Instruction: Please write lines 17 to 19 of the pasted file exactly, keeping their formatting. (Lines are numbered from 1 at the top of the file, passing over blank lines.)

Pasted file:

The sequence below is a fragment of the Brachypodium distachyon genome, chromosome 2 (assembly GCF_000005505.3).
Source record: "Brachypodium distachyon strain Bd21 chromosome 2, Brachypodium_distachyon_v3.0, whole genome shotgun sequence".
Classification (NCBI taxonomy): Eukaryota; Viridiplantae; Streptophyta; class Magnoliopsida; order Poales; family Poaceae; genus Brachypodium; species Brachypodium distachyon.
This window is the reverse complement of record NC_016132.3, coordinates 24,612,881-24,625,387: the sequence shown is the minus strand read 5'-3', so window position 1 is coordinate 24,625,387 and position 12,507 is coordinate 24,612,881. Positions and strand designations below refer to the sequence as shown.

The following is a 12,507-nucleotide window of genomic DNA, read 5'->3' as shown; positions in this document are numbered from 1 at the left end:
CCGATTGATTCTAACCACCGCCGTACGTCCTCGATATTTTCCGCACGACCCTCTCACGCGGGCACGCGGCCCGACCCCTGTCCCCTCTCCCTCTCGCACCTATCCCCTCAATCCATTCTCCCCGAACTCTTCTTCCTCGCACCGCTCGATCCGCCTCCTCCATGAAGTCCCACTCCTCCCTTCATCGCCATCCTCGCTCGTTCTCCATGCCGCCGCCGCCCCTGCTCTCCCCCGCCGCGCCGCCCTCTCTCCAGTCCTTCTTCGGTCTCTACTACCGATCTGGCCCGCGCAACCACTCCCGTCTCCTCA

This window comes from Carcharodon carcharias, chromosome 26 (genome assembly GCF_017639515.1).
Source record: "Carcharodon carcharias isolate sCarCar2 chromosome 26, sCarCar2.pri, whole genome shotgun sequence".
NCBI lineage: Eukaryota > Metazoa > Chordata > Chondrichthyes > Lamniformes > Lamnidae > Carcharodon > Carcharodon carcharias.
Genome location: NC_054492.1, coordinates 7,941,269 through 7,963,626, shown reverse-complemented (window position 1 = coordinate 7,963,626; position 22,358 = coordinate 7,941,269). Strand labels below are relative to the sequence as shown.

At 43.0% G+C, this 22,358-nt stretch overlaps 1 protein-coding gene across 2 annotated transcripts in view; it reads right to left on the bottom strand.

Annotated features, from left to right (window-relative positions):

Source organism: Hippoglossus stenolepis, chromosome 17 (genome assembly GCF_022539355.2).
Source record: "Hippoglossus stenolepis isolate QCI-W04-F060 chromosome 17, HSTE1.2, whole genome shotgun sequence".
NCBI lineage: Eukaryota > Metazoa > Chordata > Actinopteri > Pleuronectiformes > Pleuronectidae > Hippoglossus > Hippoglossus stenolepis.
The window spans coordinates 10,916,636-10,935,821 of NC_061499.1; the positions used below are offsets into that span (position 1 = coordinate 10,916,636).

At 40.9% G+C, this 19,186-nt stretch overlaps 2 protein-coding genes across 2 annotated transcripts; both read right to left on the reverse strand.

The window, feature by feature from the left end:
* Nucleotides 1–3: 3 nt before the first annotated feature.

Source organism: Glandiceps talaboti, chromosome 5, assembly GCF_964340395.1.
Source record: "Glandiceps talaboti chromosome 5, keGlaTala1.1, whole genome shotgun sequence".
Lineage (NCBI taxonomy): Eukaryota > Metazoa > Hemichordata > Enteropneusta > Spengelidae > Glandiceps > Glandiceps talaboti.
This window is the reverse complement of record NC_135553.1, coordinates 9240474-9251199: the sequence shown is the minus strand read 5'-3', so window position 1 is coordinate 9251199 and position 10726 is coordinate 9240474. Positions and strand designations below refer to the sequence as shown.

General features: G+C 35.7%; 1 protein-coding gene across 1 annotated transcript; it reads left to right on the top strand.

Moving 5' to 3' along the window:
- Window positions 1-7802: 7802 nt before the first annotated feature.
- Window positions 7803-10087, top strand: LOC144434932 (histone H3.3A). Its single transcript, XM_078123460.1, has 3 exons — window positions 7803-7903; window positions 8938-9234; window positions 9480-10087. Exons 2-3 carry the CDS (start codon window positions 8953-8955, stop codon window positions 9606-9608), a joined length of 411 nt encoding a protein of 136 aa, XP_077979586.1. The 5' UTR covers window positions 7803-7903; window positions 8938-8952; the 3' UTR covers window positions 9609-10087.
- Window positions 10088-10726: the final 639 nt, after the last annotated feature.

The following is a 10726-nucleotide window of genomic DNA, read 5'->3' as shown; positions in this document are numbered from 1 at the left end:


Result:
At 40.9% G+C, this 19,186-nt stretch overlaps 2 protein-coding genes across 2 annotated transcripts; both read right to left on the reverse strand.

The window, feature by feature from the left end:
* Nucleotides 1–3: 3 nt before the first annotated feature.